Future Royal Australian Air Force pilots were given an up-close and personal look at some Hawk 127 training jets at the Launceston Airport on Friday.
The jets are part of RAAF 79 Squadron, who are on their way to Hobart for the Battle of Britain commemorations this weekend.
Wing Commander of 79 Squadron Graham Williams is the commanding officer of the squad based out of Perth, Western Australia.
"Coming to Launceston today is an opportunity for us to show the cadets the possibilities if they take up a career in the Air Force," he said.
Wing Commander Williams said while the Battle of Britain was far away, Australia's participation was noteworthy.
The Hawk 127s are used primarily as an introductory jet for training.
"They're [the jets] for our would-be pilots - young men and women who have come out of the pilot's course before they progress on to flying the hornet or the joint strike fighter. They come and fly the hawk and we introduce them to the rudiments of becoming a fighter pilot," Wing Commander Williams said.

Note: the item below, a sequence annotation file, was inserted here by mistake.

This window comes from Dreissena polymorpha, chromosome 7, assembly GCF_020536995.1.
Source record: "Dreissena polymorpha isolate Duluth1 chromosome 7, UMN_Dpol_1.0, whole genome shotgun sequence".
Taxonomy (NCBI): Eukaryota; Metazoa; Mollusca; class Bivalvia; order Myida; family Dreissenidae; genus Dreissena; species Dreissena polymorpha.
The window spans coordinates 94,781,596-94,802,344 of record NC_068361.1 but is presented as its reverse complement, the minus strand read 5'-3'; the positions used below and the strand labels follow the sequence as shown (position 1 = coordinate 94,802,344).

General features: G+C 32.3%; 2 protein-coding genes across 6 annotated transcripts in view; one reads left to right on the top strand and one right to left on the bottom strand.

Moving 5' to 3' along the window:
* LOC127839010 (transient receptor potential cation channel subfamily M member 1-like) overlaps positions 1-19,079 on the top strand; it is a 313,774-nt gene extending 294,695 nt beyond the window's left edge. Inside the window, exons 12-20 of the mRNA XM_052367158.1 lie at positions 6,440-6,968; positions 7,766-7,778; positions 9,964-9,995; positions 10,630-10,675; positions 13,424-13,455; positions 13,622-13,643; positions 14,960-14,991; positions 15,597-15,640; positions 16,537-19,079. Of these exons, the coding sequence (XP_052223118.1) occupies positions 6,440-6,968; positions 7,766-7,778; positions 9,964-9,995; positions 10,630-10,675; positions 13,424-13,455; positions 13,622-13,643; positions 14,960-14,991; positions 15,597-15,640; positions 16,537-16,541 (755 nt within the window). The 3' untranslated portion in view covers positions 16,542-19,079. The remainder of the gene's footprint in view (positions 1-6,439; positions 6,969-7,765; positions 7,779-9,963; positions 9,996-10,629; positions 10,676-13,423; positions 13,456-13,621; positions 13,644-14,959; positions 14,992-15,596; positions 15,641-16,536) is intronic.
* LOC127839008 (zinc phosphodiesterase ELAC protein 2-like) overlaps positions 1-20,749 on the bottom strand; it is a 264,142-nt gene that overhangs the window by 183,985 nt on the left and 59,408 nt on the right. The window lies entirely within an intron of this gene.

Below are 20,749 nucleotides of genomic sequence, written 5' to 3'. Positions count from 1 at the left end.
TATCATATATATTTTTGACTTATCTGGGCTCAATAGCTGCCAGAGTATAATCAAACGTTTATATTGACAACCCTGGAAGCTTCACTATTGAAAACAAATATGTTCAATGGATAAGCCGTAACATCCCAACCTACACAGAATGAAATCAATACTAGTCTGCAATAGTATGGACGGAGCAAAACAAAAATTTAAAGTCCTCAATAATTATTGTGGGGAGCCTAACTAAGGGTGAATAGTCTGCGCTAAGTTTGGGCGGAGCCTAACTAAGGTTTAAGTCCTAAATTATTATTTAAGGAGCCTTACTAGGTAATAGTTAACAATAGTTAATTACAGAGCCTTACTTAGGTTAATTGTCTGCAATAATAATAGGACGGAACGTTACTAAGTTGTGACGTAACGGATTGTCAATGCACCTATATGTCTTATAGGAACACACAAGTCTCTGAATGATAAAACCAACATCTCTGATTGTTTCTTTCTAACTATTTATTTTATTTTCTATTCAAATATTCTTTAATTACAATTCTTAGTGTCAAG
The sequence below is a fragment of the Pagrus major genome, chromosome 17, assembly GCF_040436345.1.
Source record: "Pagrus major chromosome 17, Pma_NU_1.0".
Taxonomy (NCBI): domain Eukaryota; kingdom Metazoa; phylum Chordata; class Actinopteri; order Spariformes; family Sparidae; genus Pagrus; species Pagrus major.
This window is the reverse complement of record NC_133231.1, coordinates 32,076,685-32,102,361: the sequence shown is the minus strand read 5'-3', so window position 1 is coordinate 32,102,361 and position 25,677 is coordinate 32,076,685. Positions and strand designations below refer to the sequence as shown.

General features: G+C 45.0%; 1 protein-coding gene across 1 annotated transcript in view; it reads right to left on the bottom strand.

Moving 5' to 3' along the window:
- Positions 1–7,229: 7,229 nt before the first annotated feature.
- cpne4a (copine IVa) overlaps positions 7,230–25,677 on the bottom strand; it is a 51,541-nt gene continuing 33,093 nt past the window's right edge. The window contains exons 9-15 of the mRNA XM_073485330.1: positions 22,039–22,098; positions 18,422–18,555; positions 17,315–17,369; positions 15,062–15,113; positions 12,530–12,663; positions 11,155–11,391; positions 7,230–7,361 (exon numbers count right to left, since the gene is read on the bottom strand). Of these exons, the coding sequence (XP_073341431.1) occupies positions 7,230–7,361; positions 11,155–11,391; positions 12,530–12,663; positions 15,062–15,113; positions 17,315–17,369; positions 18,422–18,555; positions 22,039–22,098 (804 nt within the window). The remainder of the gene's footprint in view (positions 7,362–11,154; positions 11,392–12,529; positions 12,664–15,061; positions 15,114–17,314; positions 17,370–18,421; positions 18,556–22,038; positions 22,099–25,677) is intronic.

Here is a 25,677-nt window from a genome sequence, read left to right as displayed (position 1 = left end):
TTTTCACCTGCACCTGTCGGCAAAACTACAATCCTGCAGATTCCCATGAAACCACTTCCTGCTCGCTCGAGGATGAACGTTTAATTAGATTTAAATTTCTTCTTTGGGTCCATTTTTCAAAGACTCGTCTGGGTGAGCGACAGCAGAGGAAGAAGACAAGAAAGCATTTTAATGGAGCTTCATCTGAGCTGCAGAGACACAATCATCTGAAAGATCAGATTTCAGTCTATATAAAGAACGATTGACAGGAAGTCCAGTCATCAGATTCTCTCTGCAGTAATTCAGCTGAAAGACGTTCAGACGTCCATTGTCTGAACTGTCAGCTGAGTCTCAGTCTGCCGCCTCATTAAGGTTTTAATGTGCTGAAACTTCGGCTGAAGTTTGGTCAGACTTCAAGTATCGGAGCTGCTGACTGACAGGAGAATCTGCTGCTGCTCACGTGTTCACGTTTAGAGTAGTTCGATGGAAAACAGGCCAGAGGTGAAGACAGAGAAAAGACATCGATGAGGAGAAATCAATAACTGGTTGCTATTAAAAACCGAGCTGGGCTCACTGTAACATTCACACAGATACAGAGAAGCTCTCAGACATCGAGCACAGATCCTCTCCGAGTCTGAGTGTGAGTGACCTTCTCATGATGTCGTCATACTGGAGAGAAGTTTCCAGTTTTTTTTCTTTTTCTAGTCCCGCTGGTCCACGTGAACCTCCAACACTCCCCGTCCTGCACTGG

IN OTHER NEWS
Wing Commander Williams said it was important for aspiring Air Force pilots in isolated Tasmania to be given as much exposure to RAF equipment and planes.
"Tasmania's a little out of the way so it's rare that fast jets come here," he said.
"It's really important for young people that we capture their hearts, minds and most importantly they see what's out there and what they're capable of doing with a bit of hard work and determination, a career as a fighter pilot is open to everyone."
Cadet of two years Alexei Horner joined the RAAF after visiting its booth at Agfest.
"I actually wanted to be a diesel mechanic in one of the forces ... I spoke to more female members of the cadets and they were pushing for an aviation type of career so I thought why not be a pilot?" Ms Horner said.
Ms Horner had recently been to France to see a huge variety of military aircraft.
"The hawks  are pretty cute, we've seen the F-35s ... I've flown in the PC-9 on a training exercise but none of the fast jets really," she said.
Pupils from Launceston Preparatory School, Prospect High School and Scotch Oakburn College were also invited to check out the jets.
"I joined the Air Force because someone from the Air Force came to my school," Wing Commander Williams said.
"It's really important we engage with young people of all ages ... that we inspire them and we peak their interest and you never know you could be looking at the future chief of the air force simply by coming to Launceston."
TIME TO DECIDE:
Do you support a Tasmanian AFL team? Sign the pledge here